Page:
With its diverse culture, Sri Lanka has great food for every palette. I wouldn’t be exaggerating if I said that it is indeed a food paradise. Here is a short list of all the amazing food in this little island that you must try out.
If you’ve been to Sri Lanka you have heard of Kottu on the list for good food. It is prepared with roti, vegetables (usually lightly crisp carrot and onion), meat and egg cooked in basic Sri Lankan spices and chopped with two large chopping knives. The great thing about this dish is that you can add any flavour you want to it – all you have to do is mix it all up with the clanking sound from two large chopping knives (it’s a technique that few can master). The varieties of kottu mixtures keep expanding with cheese kottu, masala kottu and vegetarian kottu available freely. You can also choose to have a curry added into the mixture for an extra bit of punch. You can choose to enjoy it on the beach, high up in the hills, in a fancy restaurant or even while taking a drive in the city. Kottu is the kind of meal that grabs you by the collar – once you are caught to the taste there is no going back.
- Cheese Roti
Layers of Sri Lankan rotti wrapped together with oozing cheese is a delicious snack with evening tea, for breakfast or as a late night bite. Cheese roti is the immediate successor of the traditional Sri-Lankan egg rotti and has gained immense popularity within the local and foreign community in Sri Lanka in a short span of years. The combination of rotti and cheese has become the local mac and cheese and is easily available at road side shops as well as at lush hotels around the island.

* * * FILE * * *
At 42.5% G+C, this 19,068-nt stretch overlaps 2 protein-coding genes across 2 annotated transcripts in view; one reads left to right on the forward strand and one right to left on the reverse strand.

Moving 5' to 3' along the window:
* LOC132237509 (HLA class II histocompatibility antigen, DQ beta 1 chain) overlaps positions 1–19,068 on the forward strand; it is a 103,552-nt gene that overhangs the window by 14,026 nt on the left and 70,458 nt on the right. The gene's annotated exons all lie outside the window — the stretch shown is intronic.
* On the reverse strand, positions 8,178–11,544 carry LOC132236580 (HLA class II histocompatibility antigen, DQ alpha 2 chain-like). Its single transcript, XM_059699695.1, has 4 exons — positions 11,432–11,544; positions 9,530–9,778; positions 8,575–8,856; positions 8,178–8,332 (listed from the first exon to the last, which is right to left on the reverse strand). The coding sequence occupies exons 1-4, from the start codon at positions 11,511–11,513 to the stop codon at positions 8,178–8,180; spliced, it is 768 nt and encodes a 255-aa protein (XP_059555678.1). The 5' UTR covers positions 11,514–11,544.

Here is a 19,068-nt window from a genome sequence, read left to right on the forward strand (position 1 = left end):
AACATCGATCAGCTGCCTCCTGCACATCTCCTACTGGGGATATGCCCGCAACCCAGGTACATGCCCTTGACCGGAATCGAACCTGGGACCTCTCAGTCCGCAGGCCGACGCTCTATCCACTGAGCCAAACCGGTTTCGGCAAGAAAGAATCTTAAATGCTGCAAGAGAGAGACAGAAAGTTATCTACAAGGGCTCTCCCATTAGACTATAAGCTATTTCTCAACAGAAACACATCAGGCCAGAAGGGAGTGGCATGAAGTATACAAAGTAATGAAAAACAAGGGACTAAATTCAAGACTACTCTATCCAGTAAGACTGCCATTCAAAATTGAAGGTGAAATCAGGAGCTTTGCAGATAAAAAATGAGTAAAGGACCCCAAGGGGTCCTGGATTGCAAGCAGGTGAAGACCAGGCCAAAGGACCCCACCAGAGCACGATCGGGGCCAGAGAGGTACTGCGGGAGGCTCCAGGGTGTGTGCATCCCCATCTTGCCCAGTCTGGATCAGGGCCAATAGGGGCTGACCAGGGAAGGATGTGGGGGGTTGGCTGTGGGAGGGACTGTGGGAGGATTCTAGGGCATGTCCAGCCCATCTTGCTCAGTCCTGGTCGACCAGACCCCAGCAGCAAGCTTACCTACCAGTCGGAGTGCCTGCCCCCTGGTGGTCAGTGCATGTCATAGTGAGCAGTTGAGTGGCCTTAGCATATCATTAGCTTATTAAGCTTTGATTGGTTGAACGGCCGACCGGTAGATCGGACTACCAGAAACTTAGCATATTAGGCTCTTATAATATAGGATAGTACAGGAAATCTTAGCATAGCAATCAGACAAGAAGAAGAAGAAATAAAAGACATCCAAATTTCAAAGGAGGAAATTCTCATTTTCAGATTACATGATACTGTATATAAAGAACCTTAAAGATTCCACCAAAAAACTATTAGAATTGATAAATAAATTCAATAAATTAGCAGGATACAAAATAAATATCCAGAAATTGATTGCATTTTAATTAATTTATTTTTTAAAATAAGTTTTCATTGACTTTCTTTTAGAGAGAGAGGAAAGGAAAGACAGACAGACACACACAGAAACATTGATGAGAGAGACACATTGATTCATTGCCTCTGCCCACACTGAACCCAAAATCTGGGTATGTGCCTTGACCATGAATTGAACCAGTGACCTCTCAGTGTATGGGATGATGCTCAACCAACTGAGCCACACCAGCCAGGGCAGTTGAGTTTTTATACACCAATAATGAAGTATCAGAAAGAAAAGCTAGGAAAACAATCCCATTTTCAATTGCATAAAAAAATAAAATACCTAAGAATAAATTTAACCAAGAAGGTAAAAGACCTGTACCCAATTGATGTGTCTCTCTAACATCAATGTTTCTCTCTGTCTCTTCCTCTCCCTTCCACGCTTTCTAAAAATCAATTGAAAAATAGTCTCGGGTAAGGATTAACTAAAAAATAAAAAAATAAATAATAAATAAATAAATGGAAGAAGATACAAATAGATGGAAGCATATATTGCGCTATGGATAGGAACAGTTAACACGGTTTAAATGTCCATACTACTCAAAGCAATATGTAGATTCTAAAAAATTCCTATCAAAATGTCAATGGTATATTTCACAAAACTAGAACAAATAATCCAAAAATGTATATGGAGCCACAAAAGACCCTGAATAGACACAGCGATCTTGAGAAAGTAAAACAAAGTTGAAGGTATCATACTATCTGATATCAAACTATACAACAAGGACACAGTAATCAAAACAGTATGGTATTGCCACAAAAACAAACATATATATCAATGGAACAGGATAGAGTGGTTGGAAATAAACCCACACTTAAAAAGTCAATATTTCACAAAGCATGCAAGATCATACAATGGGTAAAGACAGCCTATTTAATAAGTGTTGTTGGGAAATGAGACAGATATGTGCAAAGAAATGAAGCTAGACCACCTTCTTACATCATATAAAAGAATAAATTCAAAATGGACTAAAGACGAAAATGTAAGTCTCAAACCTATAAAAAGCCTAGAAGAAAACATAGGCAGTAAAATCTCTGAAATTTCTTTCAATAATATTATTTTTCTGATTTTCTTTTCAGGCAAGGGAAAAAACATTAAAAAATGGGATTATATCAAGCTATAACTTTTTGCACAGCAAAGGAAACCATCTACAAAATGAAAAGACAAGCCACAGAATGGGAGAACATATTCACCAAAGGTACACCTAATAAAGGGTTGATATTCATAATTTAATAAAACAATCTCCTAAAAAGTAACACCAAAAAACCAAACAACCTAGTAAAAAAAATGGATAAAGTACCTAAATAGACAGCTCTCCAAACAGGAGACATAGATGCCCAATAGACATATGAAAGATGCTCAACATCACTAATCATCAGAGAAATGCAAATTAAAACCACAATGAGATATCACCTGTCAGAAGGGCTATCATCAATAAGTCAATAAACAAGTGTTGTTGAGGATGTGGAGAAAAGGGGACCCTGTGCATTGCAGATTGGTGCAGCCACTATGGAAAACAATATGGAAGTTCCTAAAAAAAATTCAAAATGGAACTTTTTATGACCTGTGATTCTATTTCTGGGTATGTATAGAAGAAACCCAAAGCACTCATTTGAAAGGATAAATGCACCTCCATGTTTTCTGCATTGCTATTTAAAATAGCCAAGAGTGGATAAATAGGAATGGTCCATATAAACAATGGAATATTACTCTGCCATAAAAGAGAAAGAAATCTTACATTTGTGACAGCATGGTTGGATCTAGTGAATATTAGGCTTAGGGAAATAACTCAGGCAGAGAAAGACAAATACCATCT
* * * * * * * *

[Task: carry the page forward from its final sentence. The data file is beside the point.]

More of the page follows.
Edible bowls – yes that’s the hopper! (known as aappa in Sinhala). Hoppers are the Sri Lankan pancakes with a crepe-ish texture. They are made from rice batter and coconut milk. The base of the bowl is fluffy and the walls crispy. The combination is delightful. There are the egg hoppers which have egg at the base of the bowl, milk hoppers that have a base of sweetened milk and the plain hopper with the regular fluff.
What I like best about the plain hopper is that you can give it any flavour you like – with a coconut salad (pol sambol) for breakfast, with some curries for lunch and with honey syrup for dessert.
Hoppers taste best fresh off the fire, and at most Sri Lankan buffets you can find the hopper-man behind his stove, swirling around hopper batter and serving hot hot hoppers to happy diners. Have you tried one yet?
Sri Lankans love their jaggery, so of course they have it in their dessert! Watalappan is a jaggery based custard pudding with a tinge of spices – usually cloves, cinnamon and cardamom; garnished with cashew nuts. Watalappan has originated from the Sri Lankan Malays and is a traditional dish amongst the Sri Lankan Muslims. It is most popular at weddings and festive events. And most often available on Sri Lankan a la carte menus.
And now all this food talk has made me hungry, so I’ll leave you to the dinner table, and go grab a kottu.
Did you enjoy these dishes? Would be great to have your opinions in the comments!